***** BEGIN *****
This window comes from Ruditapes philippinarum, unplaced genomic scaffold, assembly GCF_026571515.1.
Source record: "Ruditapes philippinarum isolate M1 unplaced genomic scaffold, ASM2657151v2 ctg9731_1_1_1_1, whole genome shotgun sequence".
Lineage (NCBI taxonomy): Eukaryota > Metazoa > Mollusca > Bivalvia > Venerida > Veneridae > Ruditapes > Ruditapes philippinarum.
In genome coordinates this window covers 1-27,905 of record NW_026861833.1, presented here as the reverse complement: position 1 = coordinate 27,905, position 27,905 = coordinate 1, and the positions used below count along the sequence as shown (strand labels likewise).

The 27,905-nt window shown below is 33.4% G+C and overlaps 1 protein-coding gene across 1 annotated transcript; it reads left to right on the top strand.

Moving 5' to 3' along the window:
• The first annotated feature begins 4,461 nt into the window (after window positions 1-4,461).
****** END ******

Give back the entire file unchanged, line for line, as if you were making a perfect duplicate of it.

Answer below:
This window comes from Ruditapes philippinarum, unplaced genomic scaffold, assembly GCF_026571515.1.
Source record: "Ruditapes philippinarum isolate M1 unplaced genomic scaffold, ASM2657151v2 ctg9731_1_1_1_1, whole genome shotgun sequence".
Lineage (NCBI taxonomy): Eukaryota > Metazoa > Mollusca > Bivalvia > Venerida > Veneridae > Ruditapes > Ruditapes philippinarum.
In genome coordinates this window covers 1-27,905 of record NW_026861833.1, presented here as the reverse complement: position 1 = coordinate 27,905, position 27,905 = coordinate 1, and the positions used below count along the sequence as shown (strand labels likewise).

The 27,905-nt window shown below is 33.4% G+C and overlaps 1 protein-coding gene across 1 annotated transcript; it reads left to right on the top strand.

Moving 5' to 3' along the window:
• The first annotated feature begins 4,461 nt into the window (after window positions 1-4,461).